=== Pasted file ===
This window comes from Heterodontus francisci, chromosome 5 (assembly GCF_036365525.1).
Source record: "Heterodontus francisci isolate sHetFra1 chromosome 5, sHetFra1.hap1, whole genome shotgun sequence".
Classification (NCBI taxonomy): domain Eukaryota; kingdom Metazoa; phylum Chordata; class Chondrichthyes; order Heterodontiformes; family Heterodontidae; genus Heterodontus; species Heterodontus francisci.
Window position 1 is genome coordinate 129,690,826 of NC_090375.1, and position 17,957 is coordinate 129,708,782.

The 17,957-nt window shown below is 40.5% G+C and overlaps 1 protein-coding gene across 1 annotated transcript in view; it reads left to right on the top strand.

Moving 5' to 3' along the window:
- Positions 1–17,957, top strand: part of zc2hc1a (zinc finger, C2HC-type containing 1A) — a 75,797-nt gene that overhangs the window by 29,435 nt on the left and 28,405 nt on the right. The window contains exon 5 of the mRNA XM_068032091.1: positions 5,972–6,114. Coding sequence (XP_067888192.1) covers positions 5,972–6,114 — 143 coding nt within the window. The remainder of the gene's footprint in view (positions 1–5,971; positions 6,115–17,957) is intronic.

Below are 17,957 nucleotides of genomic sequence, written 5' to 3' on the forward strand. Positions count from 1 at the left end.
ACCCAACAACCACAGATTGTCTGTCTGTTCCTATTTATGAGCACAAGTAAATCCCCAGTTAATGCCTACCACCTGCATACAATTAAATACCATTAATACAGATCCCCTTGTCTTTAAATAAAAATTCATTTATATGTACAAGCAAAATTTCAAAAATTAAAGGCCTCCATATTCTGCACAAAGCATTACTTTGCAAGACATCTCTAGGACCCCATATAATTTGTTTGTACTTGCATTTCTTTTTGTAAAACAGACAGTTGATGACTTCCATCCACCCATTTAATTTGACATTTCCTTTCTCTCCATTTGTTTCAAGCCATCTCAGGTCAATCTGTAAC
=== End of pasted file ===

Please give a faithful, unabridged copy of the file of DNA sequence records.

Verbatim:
This window comes from Heterodontus francisci, chromosome 5 (assembly GCF_036365525.1).
Source record: "Heterodontus francisci isolate sHetFra1 chromosome 5, sHetFra1.hap1, whole genome shotgun sequence".
Classification (NCBI taxonomy): domain Eukaryota; kingdom Metazoa; phylum Chordata; class Chondrichthyes; order Heterodontiformes; family Heterodontidae; genus Heterodontus; species Heterodontus francisci.
Window position 1 is genome coordinate 129,690,826 of NC_090375.1, and position 17,957 is coordinate 129,708,782.

The 17,957-nt window shown below is 40.5% G+C and overlaps 1 protein-coding gene across 1 annotated transcript in view; it reads left to right on the top strand.

Moving 5' to 3' along the window:
- Positions 1–17,957, top strand: part of zc2hc1a (zinc finger, C2HC-type containing 1A) — a 75,797-nt gene that overhangs the window by 29,435 nt on the left and 28,405 nt on the right. The window contains exon 5 of the mRNA XM_068032091.1: positions 5,972–6,114. Coding sequence (XP_067888192.1) covers positions 5,972–6,114 — 143 coding nt within the window. The remainder of the gene's footprint in view (positions 1–5,971; positions 6,115–17,957) is intronic.

Below are 17,957 nucleotides of genomic sequence, written 5' to 3' on the forward strand. Positions count from 1 at the left end.
ACCCAACAACCACAGATTGTCTGTCTGTTCCTATTTATGAGCACAAGTAAATCCCCAGTTAATGCCTACCACCTGCATACAATTAAATACCATTAATACAGATCCCCTTGTCTTTAAATAAAAATTCATTTATATGTACAAGCAAAATTTCAAAAATTAAAGGCCTCCATATTCTGCACAAAGCATTACTTTGCAAGACATCTCTAGGACCCCATATAATTTGTTTGTACTTGCATTTCTTTTTGTAAAACAGACAGTTGATGACTTCCATCCACCCATTTAATTTGACATTTCCTTTCTCTCCATTTGTTTCAAGCCATCTCAGGTCAATCTGTAAC